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Umahi challenges engineers to harness abundant resources 


Gov David Umahi of Ebonyi State has challenged engineers and investors to harness abundant human and material resources to achieve the needed Industrial revolution in the country.

Umahi, who was the Chairman of the occasion, gave the challenge at Adada House Nsukka on Saturday at the 18th Herbert Macaulay memorial lecture.

The lecture entitled “Potentials prospects and drawbacks of steel and petroleum industries development in Nigeria” was organised by the Faculty of Engineering, University of Nigeria Nsukka (UNN).

The News Agency of Nigeria (NAN) gathered reports that the venue of the event was moved outside UNN to Nsukka town because of the ongoing nationwide warning strike by the Academic Staff Union of Universities (ASUU).

The governor, who was represented by his deputy, Mr Eric Igwe, said the theme of the lecture was apt as steel and petroleum resources were very vital for the development of any nation’s economy.

“Development of infrastructure in any nation without these two resources remain an uphill task.

“Our nation is abundantly endowed with steel and petroleum but we have not developed capacity to harness them to serve our nation population,” he said.

Umahi urged engineers in universities to find out what prevented the country from full and proper exploiting of these key resources to national development.

“No country has ever developed by just selling raw materials without refining them to finished products.

“Refining of these products, more value is addressed, jobs created, bye-products developed to new products,” he said.

He expressed appreciation to the faculty of engineering for the recognition and honour given to him to chair the 18th Herbert Macaulay memorial lecture.

Speaking on theme of the lecture, Gov Abdullahi Sule of Nasarawa State said contributions of late Macaulay to engineering profession in the country, being the first engineer were numerous.
According to him, Macaulay who was the first licensed engineer in the country in 1893, contributed immensely through research, training as well as practicing of the profession.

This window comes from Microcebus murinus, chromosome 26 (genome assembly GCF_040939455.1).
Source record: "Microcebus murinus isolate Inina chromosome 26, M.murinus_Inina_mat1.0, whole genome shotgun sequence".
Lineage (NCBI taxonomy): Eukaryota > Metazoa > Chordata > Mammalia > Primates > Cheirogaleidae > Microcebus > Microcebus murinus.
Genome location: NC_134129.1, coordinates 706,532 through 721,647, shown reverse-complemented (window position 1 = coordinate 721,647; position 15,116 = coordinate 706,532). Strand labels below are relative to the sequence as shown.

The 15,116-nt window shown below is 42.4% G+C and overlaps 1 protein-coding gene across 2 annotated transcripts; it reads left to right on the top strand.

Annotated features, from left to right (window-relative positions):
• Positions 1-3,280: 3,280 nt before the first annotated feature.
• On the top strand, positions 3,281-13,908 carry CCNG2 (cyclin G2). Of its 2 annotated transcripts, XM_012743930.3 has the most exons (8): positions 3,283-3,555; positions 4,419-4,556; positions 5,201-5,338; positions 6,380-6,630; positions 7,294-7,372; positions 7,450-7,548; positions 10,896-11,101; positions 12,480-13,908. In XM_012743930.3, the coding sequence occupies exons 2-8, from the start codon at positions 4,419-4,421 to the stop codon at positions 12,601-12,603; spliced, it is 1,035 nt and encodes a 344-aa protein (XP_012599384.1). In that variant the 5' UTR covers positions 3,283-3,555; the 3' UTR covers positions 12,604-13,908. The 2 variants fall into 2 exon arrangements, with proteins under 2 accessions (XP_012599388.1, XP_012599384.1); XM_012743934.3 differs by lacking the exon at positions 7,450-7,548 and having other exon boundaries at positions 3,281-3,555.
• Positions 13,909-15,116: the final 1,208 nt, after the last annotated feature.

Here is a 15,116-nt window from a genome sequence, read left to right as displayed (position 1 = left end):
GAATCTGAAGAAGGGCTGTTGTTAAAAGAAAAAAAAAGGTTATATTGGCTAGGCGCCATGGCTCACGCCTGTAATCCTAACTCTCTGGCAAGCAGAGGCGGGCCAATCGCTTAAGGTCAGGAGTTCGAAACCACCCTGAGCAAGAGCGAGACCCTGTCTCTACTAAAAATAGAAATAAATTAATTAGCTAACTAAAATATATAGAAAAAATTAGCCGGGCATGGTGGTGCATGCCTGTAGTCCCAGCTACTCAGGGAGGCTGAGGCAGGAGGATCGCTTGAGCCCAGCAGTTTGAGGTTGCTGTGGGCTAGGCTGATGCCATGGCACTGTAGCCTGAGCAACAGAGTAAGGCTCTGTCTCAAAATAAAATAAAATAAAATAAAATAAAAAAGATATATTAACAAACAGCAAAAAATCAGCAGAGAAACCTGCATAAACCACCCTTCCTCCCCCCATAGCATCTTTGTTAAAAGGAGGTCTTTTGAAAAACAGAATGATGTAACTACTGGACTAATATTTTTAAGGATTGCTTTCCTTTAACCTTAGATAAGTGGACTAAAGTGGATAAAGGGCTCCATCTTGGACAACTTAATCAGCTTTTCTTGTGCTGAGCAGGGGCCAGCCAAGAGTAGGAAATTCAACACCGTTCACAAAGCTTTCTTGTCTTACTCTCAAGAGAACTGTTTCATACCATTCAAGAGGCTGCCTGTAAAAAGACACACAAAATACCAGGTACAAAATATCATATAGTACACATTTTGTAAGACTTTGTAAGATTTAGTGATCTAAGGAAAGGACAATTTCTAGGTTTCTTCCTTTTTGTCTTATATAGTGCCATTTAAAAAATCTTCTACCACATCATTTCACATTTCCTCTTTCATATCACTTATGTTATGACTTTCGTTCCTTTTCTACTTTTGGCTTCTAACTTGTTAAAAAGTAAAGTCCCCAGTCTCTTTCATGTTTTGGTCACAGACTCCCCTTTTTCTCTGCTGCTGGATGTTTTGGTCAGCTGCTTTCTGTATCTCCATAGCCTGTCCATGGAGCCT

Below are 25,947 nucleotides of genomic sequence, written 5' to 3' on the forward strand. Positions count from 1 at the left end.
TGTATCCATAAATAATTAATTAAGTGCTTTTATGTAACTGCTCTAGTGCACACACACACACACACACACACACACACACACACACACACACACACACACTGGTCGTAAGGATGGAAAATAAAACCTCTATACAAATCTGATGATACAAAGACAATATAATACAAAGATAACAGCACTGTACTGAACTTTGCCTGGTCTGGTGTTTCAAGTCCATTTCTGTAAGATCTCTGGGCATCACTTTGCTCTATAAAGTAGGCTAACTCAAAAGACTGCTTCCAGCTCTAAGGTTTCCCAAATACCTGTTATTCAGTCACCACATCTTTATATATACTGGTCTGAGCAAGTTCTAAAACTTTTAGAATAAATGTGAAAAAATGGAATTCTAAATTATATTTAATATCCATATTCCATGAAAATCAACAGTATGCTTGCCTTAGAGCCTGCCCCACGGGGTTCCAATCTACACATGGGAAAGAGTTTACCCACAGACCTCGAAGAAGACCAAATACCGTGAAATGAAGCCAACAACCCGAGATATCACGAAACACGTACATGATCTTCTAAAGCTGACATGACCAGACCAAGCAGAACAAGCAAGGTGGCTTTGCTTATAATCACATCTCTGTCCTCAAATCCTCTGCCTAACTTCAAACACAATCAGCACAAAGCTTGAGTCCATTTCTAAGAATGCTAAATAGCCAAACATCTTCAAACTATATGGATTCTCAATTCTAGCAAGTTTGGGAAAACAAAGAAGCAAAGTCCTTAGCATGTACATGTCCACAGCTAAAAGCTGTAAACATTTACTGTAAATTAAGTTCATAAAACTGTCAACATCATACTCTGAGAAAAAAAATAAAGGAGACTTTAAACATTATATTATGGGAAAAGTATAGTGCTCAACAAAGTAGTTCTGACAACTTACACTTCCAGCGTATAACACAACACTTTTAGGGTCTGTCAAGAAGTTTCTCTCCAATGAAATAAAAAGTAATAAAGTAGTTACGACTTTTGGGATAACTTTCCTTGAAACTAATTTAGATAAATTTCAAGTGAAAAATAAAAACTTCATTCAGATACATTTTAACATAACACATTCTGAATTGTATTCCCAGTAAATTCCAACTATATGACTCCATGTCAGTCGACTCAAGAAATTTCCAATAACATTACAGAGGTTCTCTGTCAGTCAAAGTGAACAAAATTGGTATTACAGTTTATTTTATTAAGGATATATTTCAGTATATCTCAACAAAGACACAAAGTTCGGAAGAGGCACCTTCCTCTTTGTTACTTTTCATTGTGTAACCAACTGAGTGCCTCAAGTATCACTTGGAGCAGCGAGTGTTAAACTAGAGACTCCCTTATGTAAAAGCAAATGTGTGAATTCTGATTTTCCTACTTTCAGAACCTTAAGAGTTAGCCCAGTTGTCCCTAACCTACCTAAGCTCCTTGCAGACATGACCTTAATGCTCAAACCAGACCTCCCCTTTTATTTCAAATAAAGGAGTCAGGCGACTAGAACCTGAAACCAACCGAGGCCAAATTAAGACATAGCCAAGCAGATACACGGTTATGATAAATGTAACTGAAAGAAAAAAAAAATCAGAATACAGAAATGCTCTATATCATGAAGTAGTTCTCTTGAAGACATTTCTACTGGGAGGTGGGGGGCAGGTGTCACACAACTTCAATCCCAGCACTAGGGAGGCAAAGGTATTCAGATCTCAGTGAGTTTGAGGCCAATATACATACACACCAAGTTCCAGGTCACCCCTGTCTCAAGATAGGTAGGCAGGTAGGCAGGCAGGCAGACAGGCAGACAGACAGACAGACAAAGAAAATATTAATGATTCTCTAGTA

“”Macaulay trained and practiced as engineer, architect and surveyor in those days when there was little distinction between these disciplines.

“There is no doubt that this training equipped him for his pioneering role as nationalist in the fight for Nigeria political emancipation.

“Macaulay’s legacies should serve as an inspiration to all engineers in the country,” he said.

Sule, who was represented by his Deputy Governor, Dr Emmanuel Akabe, said that engineers in Nigerian universities should go into a serious research on how the country could drive maximum benefits from steel and petroleum resources.

“Engineers in tertiary institutions especially those in UNN as the foremost university in the country, should lead others to advise government properly on the best way to solve the problems in steel and petroleum industries.

“This is important as no government will reject professional
advice from the ivory tower,” he said.

The governor noted that getting the problem of steel and petroleum industries solved would help boost the economy as well as reduce the number of unemployed youths in the country.

He expressed his gratitude to the faculty of engineering for finding him worthy to come and deliver the all-important Herbert Macaulay memorial lecture.

In a remark, Prof Emeka Obe, Dean, Faculty of Engineering, UNN said that in 1978, the faculty Board of Engineering, recognizing the pivotal role played by the person recognized as the founder of Nigeria nationalism, Herbert Macaulay towards Nigeria independent resolved to establish a biennial lecture in his honour.

“The theme for this 18th lecture is important because steels and petroleum are drivers of modern economy, thus they are very strategic for Nigerian’s industrial development.,” he said.

The Dean, however appealed for help to enable the faculty to have a 1000 capacity lecture theater, new and separate building for seven departments, among others.
Earlier, Prof Charles Igwe, the Vice-chancellor of UNN, said that the university had always recognized the great contributions of Macaulay in engineering as well as Nigeria in general.

“Engineers, surveyors architects and other professionals should learn from the professional lifestyle of Macaulay and make every effort to leave good footprints on the sand of time,’ he said.

The VC, represented by UNN’s Deputy Vice Chancellor Academic, Prof Johnson Urama, expressed optimism that the 18th lecture would provide solutions to many challenges facing steel and petroleum industries in the country

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